Big Pharma’s drugs create the problems they are prescribed for

Big Pharma Pushes Drugs That Cause Conditions They Are Supposed to Prevent

By Martha Rosenberg, AlterNet
Posted on July 24, 2008, Printed on July 24, 2008

Like gastroesophageal reflux and bipolar disease, osteopenia began to inflict millions when a drug to treat it was patented.

“Osteopenia, or the risk of developing osteoporosis, was concocted as a disease at a World Health Organization osteoporosis conference in Rome in 1992 that was sponsored by two drug companies and a drug company foundation,” writes Susan Kelleher in the Seattle Times.

Using the bone density measurements or “T scores” of a 30-year-old woman as a standard, the new condition, osteopenia, had “boundaries so broad they include more than half of all women over 50,” writes Kelleher. And it didn’t hurt that 10,000 bone density measuring machines appeared in doctors’ offices to detect the new disease — only 750 existed in 1995 — many owned and financed by Merck, whose anti-bone-thinning drug Fosamax came online in 1995.

No wonder doctor visits for thinning bones increased by 5 million from 1994 to 2003, according to the Associated Press.

Of course, selling “prevention” to at-risk patients is a pharma gold mine.

It keeps patients on meds for decades through fear, alarmist marketing and after-this-because-of-this reasoning — since a patient doesn’t know if she would have gotten the disease anyway.

So even when reports of Fosamax-related jaw problems called osteonecrosis surfaced — 1,000 cases have been documented — and even when a study in the Archives of Internal Medicine this year found that Fosamax doubled women’s risk of irregular heartbeat, which can cause clots and strokes, few doubted its primary action of protecting women’s bones.

But now, like hormone replacement therapy, which also exploited women’s fear of aging and social marginalization, Fosamax appears to cause the conditions it’s supposed to prevent.

Since 2006, articles in the New England Journal of Medicine, Journal of Orthopedic Trauma, Journal of Bone and Joint Surgery, Journal of Clinical Endocrinology & Metabolism and Aging Clinical and Experimental Research have suggested the anti-bone turnover action of bisphosphonate drugs like Fosamax can in some cases cause fractures.


While preventing bone loss that is caused by the process of bone turnover or remodeling, bisphosphonate drugs can fossilize and petrify a bone so it breaks spontaneously and with minimal trauma — like chalk. It will not heal properly.

Thighbones of patients on bisphosphonates have “simply snapped while they were walking or standing,” following “weeks or months of unexplained aching,” reports the New York Times.

Like other fast-tracked-to-Wall-Street drugs that are effectively “tested” on the first users, adverse reports about bisphosphonates came from patients and practitioners long before they came from the FDA or manufacturers.

Bisphosphonate patients have documented excruciating pain from Fosamax since 2001 and GlaxoSmithKline’s Boniva since 2006 on, many calling the drugs “poison” and saying they were forced into wheelchairs.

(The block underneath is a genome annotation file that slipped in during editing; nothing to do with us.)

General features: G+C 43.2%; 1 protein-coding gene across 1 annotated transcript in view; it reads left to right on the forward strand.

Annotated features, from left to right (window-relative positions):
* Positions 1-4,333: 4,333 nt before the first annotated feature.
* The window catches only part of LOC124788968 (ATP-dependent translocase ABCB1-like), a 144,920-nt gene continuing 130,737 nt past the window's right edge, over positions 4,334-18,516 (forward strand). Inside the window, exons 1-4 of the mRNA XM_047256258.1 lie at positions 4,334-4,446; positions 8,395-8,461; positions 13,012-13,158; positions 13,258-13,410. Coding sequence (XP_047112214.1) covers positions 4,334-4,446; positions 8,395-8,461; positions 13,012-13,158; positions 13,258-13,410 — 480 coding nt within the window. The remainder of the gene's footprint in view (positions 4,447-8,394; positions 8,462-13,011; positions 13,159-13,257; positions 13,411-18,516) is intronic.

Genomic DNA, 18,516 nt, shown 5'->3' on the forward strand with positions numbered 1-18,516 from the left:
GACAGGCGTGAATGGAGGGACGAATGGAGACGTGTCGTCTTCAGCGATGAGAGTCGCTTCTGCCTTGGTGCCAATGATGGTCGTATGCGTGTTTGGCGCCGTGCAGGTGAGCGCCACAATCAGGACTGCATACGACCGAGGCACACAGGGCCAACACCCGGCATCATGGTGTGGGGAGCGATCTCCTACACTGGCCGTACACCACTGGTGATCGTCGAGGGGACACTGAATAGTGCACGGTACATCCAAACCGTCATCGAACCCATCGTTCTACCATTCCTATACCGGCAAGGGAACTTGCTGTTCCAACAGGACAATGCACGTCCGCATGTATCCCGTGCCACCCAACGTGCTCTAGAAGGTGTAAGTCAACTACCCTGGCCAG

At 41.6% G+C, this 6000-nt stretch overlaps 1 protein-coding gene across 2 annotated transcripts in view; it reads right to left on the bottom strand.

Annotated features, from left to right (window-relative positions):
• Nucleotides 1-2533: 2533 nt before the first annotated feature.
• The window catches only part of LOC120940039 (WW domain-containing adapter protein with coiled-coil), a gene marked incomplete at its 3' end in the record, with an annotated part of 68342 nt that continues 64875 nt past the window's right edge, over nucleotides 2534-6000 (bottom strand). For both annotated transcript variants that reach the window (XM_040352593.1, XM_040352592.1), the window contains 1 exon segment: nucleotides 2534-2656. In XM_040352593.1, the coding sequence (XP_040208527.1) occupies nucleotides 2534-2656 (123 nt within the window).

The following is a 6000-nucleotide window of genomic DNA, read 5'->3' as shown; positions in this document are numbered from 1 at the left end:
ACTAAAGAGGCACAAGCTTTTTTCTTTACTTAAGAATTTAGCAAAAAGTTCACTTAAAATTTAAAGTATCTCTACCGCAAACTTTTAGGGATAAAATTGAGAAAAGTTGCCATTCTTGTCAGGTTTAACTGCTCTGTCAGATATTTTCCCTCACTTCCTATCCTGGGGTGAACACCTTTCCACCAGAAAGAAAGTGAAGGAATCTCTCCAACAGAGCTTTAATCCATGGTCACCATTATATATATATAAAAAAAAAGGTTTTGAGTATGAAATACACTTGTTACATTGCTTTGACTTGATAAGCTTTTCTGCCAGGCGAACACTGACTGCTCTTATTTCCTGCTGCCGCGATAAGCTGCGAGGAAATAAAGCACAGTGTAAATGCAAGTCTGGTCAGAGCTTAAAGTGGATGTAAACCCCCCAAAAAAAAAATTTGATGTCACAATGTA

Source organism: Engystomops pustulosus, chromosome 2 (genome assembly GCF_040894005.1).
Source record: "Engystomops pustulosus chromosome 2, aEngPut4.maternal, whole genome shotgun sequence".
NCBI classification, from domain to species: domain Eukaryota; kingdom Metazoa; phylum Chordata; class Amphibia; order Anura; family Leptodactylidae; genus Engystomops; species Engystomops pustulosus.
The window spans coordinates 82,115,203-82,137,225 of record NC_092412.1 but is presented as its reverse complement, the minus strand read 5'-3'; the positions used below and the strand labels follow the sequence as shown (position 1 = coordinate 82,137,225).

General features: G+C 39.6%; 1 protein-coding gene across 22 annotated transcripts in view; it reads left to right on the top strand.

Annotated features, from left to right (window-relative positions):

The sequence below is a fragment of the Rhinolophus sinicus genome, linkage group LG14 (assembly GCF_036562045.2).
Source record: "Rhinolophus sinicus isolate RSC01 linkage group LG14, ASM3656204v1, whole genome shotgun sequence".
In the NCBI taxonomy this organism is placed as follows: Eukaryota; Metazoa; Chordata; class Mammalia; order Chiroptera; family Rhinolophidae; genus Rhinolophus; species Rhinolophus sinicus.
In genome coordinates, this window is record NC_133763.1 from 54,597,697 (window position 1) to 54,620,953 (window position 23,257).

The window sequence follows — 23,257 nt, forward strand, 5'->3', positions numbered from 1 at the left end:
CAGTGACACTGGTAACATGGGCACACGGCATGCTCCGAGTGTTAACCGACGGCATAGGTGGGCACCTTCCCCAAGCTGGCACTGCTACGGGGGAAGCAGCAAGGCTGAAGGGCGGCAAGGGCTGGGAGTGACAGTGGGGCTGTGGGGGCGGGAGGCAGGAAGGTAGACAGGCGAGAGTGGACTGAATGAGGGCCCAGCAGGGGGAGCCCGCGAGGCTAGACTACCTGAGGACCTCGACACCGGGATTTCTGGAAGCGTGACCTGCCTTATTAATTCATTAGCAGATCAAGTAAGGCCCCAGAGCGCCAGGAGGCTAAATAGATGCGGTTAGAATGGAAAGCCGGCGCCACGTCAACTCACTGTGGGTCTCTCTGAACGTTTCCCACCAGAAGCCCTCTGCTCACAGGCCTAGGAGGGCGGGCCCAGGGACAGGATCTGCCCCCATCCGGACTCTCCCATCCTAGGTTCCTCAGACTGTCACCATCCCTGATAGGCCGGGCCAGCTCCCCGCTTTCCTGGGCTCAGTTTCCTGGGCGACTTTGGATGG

But only in March did the FDA alert health care professionals to the “severe, sometimes incapacitating, musculoskeletal pain” that bisphosphonate drugs could cause in their patients and caution them to consider whether musculoskeletal pain “might be caused by the drug” rather than the bone condition.

Not only is the pain that bisphosphonate patients report “not in their heads” — imagine 1,257 men on saying their doc dismissed their constant pain and symptomology — it is emblematic of what is really going on.

“There is actually bone death occurring,” Dr. Phuli Cohan told Mallika Marshall, M.D., a medical reporter for Boston’s WBZ-TV News in May. “People don’t want to believe that this is happening, but it is a side effect of the medicine,” she said.

Dr. David Hunter of New England Baptist Hospital concurs that bisphosphonates can cause “dead bone syndrome” and that patients should have a “drug holiday to allow bone cells to rejuvenate,” reports Marshall.

Even drug reps on the industry chat room cafepharma are skeptical about bisphosphonates.

“They over-suppress the bone and ‘may’ cause subtrochanter fractures. … It’s the next hot button,” wrote one anonymous poster on a thread titled “Is Boniva dead?” sparked by a rumor that Boniva pitchwoman Sally Fields had fallen and broken a bone.

Nor do bisphosphonates exit the body quickly when patients quit taking them, according to a 2006 study in the Journal of the American Medical Association — rather, they remain for years.

(Patients “need not take costly bone-building drugs such as Fosamax for life to reap the medicine’s protective benefits,” was the News & Observer’s upbeat interpretation of the drug’s tenacity.)

Will bisphosphonates be the next hormone replacement therapy? Another example of women getting the diseases they were supposed to avoid, thanks to misogynistic marketing?

Is there a market for 10,000 used bone density measuring machines?

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